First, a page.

Seasonal affective disorder is real—and often debilitating.
Some 15 million Americans a year struggle with depression, an illness that comes in many forms—from major depression and seasonal affective disorder, to dysthymia and bipolar disorder. Depression is an illness that increasingly afflicts people worldwide, interfering with concentration, motivation and many other aspects of everyday functioning.
Research on how to increase positive moods and capitalize on your strengths has proliferated, thanks to the positive psychology movement. This research has shed light on ongoing insights into personality, mood, and cognition.
Optimists have a tendency to make lemonade out of lemons, and to then see the glass as half-full rather than half-empty. It's an admirable quality, one that can positively affect mental and physical health.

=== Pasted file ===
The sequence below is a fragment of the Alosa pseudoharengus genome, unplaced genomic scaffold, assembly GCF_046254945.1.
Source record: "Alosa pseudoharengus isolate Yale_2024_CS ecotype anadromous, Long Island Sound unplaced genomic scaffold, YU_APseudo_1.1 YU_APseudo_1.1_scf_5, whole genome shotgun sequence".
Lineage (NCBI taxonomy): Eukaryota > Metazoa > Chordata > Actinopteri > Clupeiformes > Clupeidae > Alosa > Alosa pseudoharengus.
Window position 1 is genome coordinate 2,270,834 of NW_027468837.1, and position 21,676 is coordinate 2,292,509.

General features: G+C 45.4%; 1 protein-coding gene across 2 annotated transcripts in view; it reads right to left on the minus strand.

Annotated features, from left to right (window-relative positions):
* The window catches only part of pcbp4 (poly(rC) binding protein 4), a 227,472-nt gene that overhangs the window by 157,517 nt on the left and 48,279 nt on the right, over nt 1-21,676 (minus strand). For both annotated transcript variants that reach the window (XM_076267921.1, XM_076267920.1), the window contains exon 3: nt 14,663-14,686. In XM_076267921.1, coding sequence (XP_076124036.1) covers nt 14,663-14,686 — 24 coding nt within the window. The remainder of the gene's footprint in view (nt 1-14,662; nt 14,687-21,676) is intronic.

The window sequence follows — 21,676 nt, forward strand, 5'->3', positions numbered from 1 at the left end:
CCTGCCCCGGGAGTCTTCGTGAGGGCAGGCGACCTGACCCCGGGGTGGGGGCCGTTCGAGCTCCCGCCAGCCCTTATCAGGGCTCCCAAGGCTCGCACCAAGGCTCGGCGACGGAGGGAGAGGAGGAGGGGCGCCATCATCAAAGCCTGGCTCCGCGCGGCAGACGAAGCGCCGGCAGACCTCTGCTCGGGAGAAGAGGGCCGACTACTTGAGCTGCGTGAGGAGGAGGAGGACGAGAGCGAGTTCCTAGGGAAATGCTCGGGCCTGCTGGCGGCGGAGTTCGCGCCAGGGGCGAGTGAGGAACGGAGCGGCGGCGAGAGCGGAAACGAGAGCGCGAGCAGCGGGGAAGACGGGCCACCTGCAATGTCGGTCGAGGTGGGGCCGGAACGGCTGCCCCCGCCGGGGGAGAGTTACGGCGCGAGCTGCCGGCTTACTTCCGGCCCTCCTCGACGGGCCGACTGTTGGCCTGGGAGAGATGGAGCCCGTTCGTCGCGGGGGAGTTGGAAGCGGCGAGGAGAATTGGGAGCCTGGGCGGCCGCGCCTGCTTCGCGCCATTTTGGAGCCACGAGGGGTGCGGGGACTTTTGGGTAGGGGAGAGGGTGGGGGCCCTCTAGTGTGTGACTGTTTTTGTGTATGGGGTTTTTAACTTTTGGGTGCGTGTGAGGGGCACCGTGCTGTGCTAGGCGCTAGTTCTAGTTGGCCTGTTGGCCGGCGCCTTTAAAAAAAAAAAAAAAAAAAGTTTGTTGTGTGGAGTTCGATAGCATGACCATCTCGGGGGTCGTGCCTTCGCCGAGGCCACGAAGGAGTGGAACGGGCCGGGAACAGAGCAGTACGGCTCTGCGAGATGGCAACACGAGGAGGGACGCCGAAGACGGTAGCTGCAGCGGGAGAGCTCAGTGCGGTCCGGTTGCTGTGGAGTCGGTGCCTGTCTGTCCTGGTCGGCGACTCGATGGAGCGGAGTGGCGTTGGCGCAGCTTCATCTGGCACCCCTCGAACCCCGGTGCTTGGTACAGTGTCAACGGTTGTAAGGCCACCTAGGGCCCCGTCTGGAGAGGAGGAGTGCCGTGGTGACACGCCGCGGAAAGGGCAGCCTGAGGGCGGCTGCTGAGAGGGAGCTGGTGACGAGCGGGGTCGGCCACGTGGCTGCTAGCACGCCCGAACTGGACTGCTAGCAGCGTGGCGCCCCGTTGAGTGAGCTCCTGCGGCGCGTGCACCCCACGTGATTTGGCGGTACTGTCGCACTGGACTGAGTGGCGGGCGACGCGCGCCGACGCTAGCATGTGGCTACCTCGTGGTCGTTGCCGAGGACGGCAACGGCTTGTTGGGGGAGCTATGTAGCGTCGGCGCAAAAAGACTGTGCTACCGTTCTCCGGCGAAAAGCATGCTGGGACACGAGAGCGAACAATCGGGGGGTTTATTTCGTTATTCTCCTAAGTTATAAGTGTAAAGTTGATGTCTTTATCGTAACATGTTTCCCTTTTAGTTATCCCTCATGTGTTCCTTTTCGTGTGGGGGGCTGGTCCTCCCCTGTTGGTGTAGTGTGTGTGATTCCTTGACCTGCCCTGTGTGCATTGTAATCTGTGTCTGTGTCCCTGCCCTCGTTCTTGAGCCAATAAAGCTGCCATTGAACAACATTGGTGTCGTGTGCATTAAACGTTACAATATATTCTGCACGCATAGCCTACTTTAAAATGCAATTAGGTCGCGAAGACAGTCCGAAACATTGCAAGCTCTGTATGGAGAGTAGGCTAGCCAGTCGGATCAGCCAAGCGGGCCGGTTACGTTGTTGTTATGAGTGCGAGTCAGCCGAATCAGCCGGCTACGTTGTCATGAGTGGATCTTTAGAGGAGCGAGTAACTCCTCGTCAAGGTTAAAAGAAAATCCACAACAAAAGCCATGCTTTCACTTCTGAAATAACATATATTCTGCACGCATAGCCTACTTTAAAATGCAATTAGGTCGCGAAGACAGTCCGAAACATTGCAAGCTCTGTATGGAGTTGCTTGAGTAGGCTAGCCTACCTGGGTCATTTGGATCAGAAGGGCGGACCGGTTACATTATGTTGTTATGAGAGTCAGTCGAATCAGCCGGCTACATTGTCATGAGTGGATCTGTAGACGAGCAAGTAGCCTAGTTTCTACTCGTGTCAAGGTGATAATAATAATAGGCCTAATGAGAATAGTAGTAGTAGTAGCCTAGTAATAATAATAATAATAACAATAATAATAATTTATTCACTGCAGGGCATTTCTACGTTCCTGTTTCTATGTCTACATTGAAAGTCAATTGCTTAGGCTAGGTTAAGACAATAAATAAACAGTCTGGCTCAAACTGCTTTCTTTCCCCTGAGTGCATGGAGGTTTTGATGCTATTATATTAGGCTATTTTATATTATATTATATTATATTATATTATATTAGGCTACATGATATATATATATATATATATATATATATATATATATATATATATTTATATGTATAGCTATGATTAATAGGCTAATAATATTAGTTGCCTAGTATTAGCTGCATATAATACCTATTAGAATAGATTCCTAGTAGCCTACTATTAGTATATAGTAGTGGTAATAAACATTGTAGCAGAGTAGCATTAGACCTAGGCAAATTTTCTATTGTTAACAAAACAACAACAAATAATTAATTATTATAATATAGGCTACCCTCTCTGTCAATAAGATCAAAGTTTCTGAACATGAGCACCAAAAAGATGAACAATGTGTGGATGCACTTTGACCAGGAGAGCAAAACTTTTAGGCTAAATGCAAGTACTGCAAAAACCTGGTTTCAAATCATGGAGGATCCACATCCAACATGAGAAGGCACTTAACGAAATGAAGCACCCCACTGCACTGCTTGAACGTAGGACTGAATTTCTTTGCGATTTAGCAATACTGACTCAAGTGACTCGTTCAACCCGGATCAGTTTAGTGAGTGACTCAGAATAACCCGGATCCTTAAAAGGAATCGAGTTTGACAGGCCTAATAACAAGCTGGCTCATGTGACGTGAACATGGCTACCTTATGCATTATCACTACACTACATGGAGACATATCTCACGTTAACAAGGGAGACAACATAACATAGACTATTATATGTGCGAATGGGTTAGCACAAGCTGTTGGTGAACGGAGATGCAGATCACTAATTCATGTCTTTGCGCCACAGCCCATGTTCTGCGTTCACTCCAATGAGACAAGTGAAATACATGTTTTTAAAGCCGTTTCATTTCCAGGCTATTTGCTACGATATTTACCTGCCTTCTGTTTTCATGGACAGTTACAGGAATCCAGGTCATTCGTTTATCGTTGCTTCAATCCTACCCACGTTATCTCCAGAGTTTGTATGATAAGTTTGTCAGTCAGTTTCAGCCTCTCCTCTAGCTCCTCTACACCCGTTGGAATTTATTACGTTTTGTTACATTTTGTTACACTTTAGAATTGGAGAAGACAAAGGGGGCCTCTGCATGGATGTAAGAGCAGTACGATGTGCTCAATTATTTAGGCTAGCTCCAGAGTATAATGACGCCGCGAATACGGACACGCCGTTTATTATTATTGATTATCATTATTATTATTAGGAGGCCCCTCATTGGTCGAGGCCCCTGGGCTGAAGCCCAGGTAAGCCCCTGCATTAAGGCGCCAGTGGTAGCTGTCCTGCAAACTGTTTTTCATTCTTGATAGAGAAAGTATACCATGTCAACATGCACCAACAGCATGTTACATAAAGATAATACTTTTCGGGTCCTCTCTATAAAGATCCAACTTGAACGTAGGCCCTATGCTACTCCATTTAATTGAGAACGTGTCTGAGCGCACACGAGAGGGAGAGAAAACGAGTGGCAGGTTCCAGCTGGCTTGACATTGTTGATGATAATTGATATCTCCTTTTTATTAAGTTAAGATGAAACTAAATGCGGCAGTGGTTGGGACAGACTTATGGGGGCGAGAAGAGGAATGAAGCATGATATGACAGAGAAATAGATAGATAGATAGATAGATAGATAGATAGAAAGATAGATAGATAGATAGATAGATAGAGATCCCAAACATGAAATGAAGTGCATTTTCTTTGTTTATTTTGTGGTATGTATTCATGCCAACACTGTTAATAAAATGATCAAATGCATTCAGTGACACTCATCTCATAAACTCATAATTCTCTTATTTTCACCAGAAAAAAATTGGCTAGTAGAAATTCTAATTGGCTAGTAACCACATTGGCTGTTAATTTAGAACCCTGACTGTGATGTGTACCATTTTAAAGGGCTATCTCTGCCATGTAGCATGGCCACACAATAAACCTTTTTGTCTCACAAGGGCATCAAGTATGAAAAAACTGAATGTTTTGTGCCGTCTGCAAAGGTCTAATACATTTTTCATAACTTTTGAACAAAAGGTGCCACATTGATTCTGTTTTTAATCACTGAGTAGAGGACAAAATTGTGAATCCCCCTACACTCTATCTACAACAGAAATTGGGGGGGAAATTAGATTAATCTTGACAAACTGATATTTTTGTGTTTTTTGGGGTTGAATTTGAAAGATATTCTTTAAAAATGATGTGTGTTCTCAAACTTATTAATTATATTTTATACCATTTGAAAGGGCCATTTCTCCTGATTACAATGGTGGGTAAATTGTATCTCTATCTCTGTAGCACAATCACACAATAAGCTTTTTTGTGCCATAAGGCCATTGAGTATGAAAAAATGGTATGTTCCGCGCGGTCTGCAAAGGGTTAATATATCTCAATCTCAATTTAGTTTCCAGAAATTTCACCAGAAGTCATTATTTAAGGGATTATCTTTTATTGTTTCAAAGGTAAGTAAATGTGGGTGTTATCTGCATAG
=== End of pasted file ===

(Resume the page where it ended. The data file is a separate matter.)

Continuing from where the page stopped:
The glass is half-empty and storm-clouds loom overhead (never with a silver lining). Pessimists get a lot of flak for negativity, and their health may take a beating, too. But they make better leaders and are more resistant to false advertising.
Questions of personality have vexed mankind from the dawn of personhood: can people change? How do others perceive me? What is the difference between normal and pathological behavior? One's personality is so pervasive and all-important that it presents a clinical paradox of sorts: it is hard to assess our own personality, and impossible to overlook that of others.
Motivation is literally the desire to do things. It's the difference between waking up before dawn to pound the pavement and lazing around the house all day. It's the crucial element in setting and attaining goals—and research shows you can influence your own levels of motivation and self-control.